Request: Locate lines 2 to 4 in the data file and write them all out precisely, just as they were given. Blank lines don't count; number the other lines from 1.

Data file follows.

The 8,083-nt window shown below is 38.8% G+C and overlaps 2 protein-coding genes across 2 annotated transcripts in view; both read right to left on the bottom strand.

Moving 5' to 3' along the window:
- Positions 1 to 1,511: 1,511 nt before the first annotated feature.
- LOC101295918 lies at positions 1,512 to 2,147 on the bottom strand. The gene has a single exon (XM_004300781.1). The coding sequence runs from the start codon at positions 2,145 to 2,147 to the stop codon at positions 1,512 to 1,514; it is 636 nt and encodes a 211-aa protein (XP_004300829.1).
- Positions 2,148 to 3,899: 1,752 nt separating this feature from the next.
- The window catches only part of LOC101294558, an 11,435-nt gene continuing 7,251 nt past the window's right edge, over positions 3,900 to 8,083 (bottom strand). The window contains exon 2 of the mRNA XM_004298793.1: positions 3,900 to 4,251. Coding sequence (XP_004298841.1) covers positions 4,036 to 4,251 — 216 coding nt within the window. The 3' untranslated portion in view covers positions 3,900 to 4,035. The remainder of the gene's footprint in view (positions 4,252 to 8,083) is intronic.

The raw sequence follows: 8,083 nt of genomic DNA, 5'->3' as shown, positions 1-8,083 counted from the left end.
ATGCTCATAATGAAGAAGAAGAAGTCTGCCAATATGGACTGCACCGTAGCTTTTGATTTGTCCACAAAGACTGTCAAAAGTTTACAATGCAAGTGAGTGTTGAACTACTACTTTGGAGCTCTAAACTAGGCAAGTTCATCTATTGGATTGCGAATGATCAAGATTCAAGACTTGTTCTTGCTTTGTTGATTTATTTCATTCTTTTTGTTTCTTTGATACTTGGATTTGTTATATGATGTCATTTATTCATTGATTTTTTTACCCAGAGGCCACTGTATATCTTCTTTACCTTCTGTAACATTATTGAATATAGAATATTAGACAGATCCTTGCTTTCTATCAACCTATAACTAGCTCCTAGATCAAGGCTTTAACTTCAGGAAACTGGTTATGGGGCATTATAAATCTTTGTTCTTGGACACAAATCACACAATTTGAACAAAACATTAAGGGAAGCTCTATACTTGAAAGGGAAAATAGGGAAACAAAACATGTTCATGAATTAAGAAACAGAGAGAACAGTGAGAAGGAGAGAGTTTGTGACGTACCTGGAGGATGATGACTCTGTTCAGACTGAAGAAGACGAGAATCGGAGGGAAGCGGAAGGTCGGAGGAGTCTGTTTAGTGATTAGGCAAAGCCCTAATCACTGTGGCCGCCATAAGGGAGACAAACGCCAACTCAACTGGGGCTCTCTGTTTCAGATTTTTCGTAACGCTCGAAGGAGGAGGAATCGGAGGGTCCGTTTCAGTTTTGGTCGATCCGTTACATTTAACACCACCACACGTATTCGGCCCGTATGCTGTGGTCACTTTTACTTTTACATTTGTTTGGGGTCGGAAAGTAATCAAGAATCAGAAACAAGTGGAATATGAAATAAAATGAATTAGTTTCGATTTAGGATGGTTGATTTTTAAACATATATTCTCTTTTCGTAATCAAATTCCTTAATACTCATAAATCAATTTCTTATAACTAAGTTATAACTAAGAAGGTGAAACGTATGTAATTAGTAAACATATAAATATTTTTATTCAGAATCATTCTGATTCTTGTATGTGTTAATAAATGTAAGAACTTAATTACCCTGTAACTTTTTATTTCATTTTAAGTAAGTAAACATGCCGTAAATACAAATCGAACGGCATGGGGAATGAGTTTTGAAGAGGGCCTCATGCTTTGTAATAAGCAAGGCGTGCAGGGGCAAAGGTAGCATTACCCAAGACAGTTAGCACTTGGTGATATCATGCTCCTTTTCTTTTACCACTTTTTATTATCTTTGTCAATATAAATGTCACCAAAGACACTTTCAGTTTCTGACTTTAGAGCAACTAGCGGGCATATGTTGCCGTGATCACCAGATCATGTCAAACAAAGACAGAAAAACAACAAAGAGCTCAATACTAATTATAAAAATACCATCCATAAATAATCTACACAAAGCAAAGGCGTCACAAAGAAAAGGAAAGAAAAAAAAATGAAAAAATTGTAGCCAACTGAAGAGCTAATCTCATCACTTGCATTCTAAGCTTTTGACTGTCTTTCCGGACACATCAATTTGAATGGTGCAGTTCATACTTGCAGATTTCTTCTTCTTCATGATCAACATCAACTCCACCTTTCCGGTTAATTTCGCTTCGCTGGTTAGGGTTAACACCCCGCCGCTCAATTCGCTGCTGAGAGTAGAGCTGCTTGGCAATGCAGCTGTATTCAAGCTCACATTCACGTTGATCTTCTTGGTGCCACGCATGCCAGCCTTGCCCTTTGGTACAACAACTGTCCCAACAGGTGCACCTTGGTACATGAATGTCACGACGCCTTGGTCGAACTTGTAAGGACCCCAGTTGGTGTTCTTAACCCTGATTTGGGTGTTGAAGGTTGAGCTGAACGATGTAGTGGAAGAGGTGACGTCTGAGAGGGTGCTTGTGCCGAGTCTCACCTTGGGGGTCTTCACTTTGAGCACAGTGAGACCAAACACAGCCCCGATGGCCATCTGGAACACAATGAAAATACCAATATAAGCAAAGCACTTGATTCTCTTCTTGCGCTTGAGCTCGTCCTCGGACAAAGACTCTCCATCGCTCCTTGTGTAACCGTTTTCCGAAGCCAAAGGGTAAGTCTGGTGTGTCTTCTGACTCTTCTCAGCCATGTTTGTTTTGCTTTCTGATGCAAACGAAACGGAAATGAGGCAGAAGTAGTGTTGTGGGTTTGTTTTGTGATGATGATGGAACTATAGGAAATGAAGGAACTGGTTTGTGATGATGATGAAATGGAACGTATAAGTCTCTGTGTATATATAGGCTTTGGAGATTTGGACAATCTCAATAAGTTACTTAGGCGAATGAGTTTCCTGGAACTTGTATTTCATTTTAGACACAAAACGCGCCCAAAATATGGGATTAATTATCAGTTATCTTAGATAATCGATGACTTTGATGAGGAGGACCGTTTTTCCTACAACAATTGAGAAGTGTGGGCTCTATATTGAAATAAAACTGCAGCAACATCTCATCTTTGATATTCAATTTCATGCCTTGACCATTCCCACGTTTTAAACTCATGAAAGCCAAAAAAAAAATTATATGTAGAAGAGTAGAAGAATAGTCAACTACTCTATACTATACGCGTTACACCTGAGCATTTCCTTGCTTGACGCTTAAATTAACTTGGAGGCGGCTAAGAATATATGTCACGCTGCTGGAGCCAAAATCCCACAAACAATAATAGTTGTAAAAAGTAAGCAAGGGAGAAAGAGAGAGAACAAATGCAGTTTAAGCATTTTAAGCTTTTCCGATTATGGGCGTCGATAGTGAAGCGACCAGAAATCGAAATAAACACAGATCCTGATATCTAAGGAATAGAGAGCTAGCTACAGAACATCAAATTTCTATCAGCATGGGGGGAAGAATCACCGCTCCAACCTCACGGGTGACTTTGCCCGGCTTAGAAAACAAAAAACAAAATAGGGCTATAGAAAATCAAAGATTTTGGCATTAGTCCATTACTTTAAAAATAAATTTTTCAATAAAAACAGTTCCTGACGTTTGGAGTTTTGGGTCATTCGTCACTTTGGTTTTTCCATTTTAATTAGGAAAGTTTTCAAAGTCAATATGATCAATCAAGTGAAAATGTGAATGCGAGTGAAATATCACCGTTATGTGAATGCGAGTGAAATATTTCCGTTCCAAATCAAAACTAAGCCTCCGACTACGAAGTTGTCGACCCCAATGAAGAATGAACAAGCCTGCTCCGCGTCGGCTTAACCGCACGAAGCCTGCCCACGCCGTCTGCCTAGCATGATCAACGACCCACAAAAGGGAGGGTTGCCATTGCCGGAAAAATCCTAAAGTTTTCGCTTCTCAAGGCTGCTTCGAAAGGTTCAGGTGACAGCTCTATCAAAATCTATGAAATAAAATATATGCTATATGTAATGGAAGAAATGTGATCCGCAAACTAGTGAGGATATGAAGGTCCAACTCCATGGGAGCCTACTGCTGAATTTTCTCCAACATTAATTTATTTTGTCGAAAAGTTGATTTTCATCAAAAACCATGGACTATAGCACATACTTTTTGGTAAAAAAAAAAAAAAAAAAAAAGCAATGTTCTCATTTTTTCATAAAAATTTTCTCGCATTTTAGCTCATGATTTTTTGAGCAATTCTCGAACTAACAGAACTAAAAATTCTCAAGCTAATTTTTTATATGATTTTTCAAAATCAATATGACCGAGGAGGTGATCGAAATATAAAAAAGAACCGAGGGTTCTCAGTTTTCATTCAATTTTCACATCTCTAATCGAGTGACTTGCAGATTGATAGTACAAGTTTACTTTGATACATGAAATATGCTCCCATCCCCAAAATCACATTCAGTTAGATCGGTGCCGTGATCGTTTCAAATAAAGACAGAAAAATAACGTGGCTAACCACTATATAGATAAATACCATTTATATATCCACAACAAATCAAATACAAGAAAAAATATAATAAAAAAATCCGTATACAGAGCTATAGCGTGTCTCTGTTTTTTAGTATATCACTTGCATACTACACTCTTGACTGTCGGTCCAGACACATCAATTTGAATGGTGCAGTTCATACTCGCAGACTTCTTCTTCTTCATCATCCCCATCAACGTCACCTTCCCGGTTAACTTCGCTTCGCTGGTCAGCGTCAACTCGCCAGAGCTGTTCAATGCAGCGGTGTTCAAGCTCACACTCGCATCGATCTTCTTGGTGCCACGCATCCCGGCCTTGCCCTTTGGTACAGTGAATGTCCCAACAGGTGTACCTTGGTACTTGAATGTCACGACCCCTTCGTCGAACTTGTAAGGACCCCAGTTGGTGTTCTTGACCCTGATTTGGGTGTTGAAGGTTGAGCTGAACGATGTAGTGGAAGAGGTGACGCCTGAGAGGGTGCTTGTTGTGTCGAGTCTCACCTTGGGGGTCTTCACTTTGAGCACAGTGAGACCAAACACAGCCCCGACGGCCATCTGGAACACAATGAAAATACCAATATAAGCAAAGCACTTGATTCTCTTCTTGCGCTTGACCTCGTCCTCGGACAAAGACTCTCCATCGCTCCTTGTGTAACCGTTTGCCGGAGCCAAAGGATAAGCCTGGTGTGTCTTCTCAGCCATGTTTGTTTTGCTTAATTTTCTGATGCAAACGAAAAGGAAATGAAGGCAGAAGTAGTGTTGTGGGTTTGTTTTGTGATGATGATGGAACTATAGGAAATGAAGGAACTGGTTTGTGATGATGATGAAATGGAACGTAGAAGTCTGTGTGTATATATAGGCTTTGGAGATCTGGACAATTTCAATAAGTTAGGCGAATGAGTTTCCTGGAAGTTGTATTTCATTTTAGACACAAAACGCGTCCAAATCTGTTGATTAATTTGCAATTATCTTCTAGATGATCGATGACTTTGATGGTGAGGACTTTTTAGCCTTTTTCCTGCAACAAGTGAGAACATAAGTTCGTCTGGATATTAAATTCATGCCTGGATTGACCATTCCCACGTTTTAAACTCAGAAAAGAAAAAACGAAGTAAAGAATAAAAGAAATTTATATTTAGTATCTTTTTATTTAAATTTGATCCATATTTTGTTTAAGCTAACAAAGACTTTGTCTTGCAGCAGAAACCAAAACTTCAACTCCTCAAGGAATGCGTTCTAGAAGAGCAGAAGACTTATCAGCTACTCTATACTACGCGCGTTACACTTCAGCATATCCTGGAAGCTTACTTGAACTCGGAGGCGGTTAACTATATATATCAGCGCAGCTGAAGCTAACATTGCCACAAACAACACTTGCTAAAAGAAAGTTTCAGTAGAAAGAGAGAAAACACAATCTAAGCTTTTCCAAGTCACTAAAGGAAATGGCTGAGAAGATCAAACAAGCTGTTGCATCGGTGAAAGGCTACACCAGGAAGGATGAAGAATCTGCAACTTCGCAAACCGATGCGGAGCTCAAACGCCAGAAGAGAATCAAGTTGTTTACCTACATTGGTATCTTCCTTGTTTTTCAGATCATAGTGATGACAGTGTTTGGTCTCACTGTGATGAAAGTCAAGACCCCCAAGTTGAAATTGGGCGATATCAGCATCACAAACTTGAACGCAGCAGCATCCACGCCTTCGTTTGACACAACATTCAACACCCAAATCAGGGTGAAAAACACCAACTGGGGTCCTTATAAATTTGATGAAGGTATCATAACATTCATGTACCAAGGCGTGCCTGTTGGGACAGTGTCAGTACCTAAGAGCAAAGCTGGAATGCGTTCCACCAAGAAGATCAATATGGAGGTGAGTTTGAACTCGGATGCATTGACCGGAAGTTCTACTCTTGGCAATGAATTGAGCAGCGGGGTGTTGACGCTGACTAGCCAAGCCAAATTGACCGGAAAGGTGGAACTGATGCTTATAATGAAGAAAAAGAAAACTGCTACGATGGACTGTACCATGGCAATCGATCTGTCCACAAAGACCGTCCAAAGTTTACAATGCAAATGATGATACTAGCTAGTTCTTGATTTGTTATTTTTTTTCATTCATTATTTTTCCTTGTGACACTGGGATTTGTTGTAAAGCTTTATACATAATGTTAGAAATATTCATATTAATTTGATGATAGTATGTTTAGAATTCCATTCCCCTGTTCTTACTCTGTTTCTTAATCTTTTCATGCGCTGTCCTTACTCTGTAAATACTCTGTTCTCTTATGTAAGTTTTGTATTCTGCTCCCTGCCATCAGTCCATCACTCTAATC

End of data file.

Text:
Moving 5' to 3' along the window:
- Positions 1 to 1,511: 1,511 nt before the first annotated feature.
- LOC101295918 lies at positions 1,512 to 2,147 on the bottom strand. The gene has a single exon (XM_004300781.1). The coding sequence runs from the start codon at positions 2,145 to 2,147 to the stop codon at positions 1,512 to 1,514; it is 636 nt and encodes a 211-aa protein (XP_004300829.1).